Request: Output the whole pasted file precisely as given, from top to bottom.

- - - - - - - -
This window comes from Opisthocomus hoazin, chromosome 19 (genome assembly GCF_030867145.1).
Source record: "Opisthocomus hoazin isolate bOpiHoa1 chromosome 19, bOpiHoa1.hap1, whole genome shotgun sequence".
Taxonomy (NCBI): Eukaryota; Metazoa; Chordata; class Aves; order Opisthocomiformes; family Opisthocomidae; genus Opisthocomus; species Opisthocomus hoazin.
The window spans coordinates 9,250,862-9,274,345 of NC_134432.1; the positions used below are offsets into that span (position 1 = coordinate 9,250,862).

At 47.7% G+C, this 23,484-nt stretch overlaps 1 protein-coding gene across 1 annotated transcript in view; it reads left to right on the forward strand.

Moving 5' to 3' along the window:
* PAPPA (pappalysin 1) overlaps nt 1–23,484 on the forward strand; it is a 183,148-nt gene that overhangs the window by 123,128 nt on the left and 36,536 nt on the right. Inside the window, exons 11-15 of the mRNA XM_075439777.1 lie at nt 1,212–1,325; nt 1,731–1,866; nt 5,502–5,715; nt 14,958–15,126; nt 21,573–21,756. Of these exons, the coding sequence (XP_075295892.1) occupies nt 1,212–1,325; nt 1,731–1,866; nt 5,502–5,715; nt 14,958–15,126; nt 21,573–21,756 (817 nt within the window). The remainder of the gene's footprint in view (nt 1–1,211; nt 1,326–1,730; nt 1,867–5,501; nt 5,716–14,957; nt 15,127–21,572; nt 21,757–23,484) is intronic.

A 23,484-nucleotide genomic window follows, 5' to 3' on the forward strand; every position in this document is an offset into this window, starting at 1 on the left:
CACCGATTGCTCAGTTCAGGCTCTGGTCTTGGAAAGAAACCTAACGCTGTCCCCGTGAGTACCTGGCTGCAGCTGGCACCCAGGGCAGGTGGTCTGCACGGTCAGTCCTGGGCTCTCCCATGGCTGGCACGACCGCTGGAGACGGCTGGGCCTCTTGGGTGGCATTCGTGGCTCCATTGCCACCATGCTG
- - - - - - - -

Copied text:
This window comes from Opisthocomus hoazin, chromosome 19 (genome assembly GCF_030867145.1).
Source record: "Opisthocomus hoazin isolate bOpiHoa1 chromosome 19, bOpiHoa1.hap1, whole genome shotgun sequence".
Taxonomy (NCBI): Eukaryota; Metazoa; Chordata; class Aves; order Opisthocomiformes; family Opisthocomidae; genus Opisthocomus; species Opisthocomus hoazin.
The window spans coordinates 9,250,862-9,274,345 of NC_134432.1; the positions used below are offsets into that span (position 1 = coordinate 9,250,862).

At 47.7% G+C, this 23,484-nt stretch overlaps 1 protein-coding gene across 1 annotated transcript in view; it reads left to right on the forward strand.

Moving 5' to 3' along the window:
* PAPPA (pappalysin 1) overlaps nt 1–23,484 on the forward strand; it is a 183,148-nt gene that overhangs the window by 123,128 nt on the left and 36,536 nt on the right. Inside the window, exons 11-15 of the mRNA XM_075439777.1 lie at nt 1,212–1,325; nt 1,731–1,866; nt 5,502–5,715; nt 14,958–15,126; nt 21,573–21,756. Of these exons, the coding sequence (XP_075295892.1) occupies nt 1,212–1,325; nt 1,731–1,866; nt 5,502–5,715; nt 14,958–15,126; nt 21,573–21,756 (817 nt within the window). The remainder of the gene's footprint in view (nt 1–1,211; nt 1,326–1,730; nt 1,867–5,501; nt 5,716–14,957; nt 15,127–21,572; nt 21,757–23,484) is intronic.

A 23,484-nucleotide genomic window follows, 5' to 3' on the forward strand; every position in this document is an offset into this window, starting at 1 on the left:
CACCGATTGCTCAGTTCAGGCTCTGGTCTTGGAAAGAAACCTAACGCTGTCCCCGTGAGTACCTGGCTGCAGCTGGCACCCAGGGCAGGTGGTCTGCACGGTCAGTCCTGGGCTCTCCCATGGCTGGCACGACCGCTGGAGACGGCTGGGCCTCTTGGGTGGCATTCGTGGCTCCATTGCCACCATGCTG